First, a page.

In the UK, public, private and voluntary sector organisations with 250 or more employees are required to report on their gender pay gaps annually. The report show the difference between the average earnings of men and women, expressed relative to men’s earnings. If an organisation reports a gender pay gap, it does not mean women are paid less than men for doing the same job, but it would show that, on average, men occupy higher-paying roles than women.
Employers must report six different measures, based on a snapshot of pay data on a date set out by the Government Equalities Office:
median gender pay gap – the difference between the median hourly rate of pay of male full pay relevant employees and that of female full-pay relevant employees
mean gender pay gap – the difference between the mean hourly rate of pay of male full-pay relevant employees and that of female full-pay relevant employees
median bonus gap – the difference between the median bonus pay paid to male relevant employees and that paid to female relevant employees
mean bonus gap – the difference between the mean bonus pay paid to male relevant employees and that paid to female relevant employees
bonus proportions – the proportions of male and female relevant employees who were paid bonus pay during the relevant period
quartile pay bands – the proportions of male and female full-pay relevant employees in the lower, lower-middle, upper-middle and upper quartile pay bands.
Most headlines about the gender pay gap tend to focus on the median figure, which ignores extremes and is therefore thought to be the most representative measure. It is, however, important to report all of these measures. Each one tells you something different about the underlying causes of the gender pay gap and each one can mask issues that another may highlight.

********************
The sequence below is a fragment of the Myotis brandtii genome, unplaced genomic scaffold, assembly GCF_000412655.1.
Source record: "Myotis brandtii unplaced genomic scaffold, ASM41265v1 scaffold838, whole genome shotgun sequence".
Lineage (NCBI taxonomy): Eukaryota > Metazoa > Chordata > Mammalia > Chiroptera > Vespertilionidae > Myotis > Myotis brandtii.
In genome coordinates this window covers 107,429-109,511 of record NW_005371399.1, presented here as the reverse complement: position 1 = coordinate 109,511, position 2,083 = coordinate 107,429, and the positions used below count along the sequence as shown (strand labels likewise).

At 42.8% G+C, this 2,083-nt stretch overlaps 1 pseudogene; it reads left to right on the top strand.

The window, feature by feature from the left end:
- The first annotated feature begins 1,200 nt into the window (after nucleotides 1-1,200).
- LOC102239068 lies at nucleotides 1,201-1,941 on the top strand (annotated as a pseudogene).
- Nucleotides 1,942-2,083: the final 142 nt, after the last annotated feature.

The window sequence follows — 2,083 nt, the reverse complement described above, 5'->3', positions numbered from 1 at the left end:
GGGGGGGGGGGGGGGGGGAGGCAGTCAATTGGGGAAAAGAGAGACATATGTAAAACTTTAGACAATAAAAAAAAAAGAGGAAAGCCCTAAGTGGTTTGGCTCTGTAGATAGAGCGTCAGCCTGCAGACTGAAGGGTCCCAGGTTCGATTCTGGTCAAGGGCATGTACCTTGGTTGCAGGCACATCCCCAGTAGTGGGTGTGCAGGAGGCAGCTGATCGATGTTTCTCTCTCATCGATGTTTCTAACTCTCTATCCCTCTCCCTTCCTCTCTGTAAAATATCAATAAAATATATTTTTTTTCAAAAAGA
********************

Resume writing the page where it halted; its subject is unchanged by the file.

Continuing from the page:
Taking a ‘snapshot’ of this data on a set date, as required by regulation, creates a level playing field for all reporting organisations. However, it masks the fluidity of gender pay gaps, which can fluctuate from month to month and across pay quartiles depending on changes to headcount.
The gender pay gap looks at the distribution of men and women across all levels of the organisation, and how this translates into the average salary and bonus payments made as a result.
Specialist skillsets command very different salaries, so the potential for significant differences in salary is much higher.
In an organisation of 89% women, relatively small changes in the distribution of men across the different pay quartiles in the organisation can have a significant impact on our gender pay gap.
Over the last 12 months we have parted company with two practices, whilst focussing on a recruitment effort targeting highly skilled senior clinical professionals, predominantly in the upper and upper-mid quartiles. Primary Care Network funding has supported this.
Overall, the analysis shows that Suffolk Primary Care does have significant gender imbalance in its overall workforce representation and pay. However, headline Mean and Median figures mask the significant imbalance between the overall workforce split. Men make up just 11% of the workforce,
however, 65% of this figure sits within the Upper quartile. Women make up 89% of the workforce, with 21% of being within the Upper quartile.
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